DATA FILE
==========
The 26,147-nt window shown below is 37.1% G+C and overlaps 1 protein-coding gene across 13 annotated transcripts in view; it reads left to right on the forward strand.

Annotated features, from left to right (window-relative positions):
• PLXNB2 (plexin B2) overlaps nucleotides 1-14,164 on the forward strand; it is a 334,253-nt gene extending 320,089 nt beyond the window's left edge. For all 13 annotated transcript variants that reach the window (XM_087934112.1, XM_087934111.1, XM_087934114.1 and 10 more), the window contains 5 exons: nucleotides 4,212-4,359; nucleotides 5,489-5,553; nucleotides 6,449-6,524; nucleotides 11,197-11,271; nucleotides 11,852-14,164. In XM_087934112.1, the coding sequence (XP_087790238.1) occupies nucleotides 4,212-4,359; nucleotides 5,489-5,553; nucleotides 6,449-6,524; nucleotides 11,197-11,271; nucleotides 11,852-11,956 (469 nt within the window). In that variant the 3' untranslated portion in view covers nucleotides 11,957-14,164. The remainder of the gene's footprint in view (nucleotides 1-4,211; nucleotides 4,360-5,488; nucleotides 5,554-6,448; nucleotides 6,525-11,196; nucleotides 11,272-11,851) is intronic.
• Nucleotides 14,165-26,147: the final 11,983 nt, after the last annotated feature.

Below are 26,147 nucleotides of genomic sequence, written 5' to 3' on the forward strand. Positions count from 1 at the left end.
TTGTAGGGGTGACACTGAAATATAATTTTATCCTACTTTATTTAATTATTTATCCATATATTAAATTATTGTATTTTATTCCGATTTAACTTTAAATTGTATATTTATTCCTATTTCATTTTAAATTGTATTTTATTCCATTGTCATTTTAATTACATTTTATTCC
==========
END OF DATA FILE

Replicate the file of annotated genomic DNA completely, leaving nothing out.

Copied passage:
The 26,147-nt window shown below is 37.1% G+C and overlaps 1 protein-coding gene across 13 annotated transcripts in view; it reads left to right on the forward strand.

Annotated features, from left to right (window-relative positions):
• PLXNB2 (plexin B2) overlaps nucleotides 1-14,164 on the forward strand; it is a 334,253-nt gene extending 320,089 nt beyond the window's left edge. For all 13 annotated transcript variants that reach the window (XM_087934112.1, XM_087934111.1, XM_087934114.1 and 10 more), the window contains 5 exons: nucleotides 4,212-4,359; nucleotides 5,489-5,553; nucleotides 6,449-6,524; nucleotides 11,197-11,271; nucleotides 11,852-14,164. In XM_087934112.1, the coding sequence (XP_087790238.1) occupies nucleotides 4,212-4,359; nucleotides 5,489-5,553; nucleotides 6,449-6,524; nucleotides 11,197-11,271; nucleotides 11,852-11,956 (469 nt within the window). In that variant the 3' untranslated portion in view covers nucleotides 11,957-14,164. The remainder of the gene's footprint in view (nucleotides 1-4,211; nucleotides 4,360-5,488; nucleotides 5,554-6,448; nucleotides 6,525-11,196; nucleotides 11,272-11,851) is intronic.
• Nucleotides 14,165-26,147: the final 11,983 nt, after the last annotated feature.

Below are 26,147 nucleotides of genomic sequence, written 5' to 3' on the forward strand. Positions count from 1 at the left end.
TTGTAGGGGTGACACTGAAATATAATTTTATCCTACTTTATTTAATTATTTATCCATATATTAAATTATTGTATTTTATTCCGATTTAACTTTAAATTGTATATTTATTCCTATTTCATTTTAAATTGTATTTTATTCCATTGTCATTTTAATTACATTTTATTCC